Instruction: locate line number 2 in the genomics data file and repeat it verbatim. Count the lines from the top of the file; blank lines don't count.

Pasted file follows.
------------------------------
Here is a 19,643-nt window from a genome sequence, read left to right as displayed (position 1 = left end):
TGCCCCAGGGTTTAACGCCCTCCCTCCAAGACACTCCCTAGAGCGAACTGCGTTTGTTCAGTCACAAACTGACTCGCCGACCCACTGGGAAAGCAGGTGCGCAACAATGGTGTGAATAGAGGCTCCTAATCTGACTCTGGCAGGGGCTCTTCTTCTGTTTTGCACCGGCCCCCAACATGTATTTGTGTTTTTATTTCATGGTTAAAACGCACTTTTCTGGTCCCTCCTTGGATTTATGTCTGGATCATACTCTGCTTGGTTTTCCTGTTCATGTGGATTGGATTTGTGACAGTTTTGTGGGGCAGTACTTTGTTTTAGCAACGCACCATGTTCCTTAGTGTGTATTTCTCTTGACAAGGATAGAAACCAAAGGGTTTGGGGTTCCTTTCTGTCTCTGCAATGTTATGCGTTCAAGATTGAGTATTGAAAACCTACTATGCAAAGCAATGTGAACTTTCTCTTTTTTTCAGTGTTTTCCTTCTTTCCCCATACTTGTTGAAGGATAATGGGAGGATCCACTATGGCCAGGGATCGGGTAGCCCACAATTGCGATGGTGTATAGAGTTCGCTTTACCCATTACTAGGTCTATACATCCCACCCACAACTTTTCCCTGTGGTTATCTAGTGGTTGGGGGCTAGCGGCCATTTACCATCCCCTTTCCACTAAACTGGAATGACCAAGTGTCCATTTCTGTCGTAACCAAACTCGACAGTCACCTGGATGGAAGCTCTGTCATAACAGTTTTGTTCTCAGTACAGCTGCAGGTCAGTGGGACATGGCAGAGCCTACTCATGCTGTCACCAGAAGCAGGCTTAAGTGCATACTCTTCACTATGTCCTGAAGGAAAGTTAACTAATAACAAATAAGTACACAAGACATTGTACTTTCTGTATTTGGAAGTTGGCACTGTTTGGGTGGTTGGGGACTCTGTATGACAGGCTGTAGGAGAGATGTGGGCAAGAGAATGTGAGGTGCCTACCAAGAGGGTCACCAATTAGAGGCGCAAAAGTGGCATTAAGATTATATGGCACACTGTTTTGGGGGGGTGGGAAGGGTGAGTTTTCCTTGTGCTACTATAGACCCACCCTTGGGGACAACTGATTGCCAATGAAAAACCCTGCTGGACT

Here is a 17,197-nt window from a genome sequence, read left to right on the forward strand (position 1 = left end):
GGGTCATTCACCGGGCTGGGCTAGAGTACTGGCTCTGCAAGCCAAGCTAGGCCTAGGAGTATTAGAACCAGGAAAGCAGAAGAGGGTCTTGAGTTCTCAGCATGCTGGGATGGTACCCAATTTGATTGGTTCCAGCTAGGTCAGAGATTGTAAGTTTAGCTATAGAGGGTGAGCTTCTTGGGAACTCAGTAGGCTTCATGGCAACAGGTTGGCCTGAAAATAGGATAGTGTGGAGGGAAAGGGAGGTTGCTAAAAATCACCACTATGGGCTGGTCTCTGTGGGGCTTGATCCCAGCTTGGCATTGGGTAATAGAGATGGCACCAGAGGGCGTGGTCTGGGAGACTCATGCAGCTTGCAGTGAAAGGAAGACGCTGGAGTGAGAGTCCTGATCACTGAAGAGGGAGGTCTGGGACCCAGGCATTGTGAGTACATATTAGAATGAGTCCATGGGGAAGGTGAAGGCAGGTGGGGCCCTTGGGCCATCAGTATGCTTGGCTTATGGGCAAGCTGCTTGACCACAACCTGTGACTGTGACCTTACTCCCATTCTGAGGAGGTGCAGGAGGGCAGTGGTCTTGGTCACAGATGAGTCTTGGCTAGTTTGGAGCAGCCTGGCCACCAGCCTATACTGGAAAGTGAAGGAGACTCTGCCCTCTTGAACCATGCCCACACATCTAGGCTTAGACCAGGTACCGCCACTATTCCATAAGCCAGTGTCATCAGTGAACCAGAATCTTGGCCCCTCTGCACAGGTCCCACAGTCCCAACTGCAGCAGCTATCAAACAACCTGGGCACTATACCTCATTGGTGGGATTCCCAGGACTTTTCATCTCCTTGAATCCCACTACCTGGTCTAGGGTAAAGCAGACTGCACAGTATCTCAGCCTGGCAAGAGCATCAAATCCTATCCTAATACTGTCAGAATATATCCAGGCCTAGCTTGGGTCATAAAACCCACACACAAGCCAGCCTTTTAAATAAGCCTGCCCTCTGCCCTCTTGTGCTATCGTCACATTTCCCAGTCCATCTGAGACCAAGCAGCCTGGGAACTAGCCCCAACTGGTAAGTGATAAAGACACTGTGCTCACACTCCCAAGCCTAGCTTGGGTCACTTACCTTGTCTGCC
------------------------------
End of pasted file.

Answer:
TGCCCCAGGGTTTAACGCCCTCCCTCCAAGACACTCCCTAGAGCGAACTGCGTTTGTTCAGTCACAAACTGACTCGCCGACCCACTGGGAAAGCAGGTGCGCAACAATGGTGTGAATAGAGGCTCCTAATCTGACTCTGGCAGGGGCTCTTCTTCTGTTTTGCACCGGCCCCCAACATGTATTTGTGTTTTTATTTCATGGTTAAAACGCACTTTTCTGGTCCCTCCTTGGATTTATGTCTGGATCATACTCTGCTTGGTTTTCCTGTTCATGTGGATTGGATTTGTGACAGTTTTGTGGGGCAGTACTTTGTTTTAGCAACGCACCATGTTCCTTAGTGTGTATTTCTCTTGACAAGGATAGAAACCAAAGGGTTTGGGGTTCCTTTCTGTCTCTGCAATGTTATGCGTTCAAGATTGAGTATTGAAAACCTACTATGCAAAGCAATGTGAACTTTCTCTTTTTTTCAGTGTTTTCCTTCTTTCCCCATACTTGTTGAAGGATAATGGGAGGATCCACTATGGCCAGGGATCGGGTAGCCCACAATTGCGATGGTGTATAGAGTTCGCTTTACCCATTACTAGGTCTATACATCCCACCCACAACTTTTCCCTGTGGTTATCTAGTGGTTGGGGGCTAGCGGCCATTTACCATCCCCTTTCCACTAAACTGGAATGACCAAGTGTCCATTTCTGTCGTAACCAAACTCGACAGTCACCTGGATGGAAGCTCTGTCATAACAGTTTTGTTCTCAGTACAGCTGCAGGTCAGTGGGACATGGCAGAGCCTACTCATGCTGTCACCAGAAGCAGGCTTAAGTGCATACTCTTCACTATGTCCTGAAGGAAAGTTAACTAATAACAAATAAGTACACAAGACATTGTACTTTCTGTATTTGGAAGTTGGCACTGTTTGGGTGGTTGGGGACTCTGTATGACAGGCTGTAGGAGAGATGTGGGCAAGAGAATGTGAGGTGCCTACCAAGAGGGTCACCAATTAGAGGCGCAAAAGTGGCATTAAGATTATATGGCACACTGTTTTGGGGGGGTGGGAAGGGTGAGTTTTCCTTGTGCTACTATAGACCCACCCTTGGGGACAACTGATTGCCAATGAAAAACCCTGCTGGACT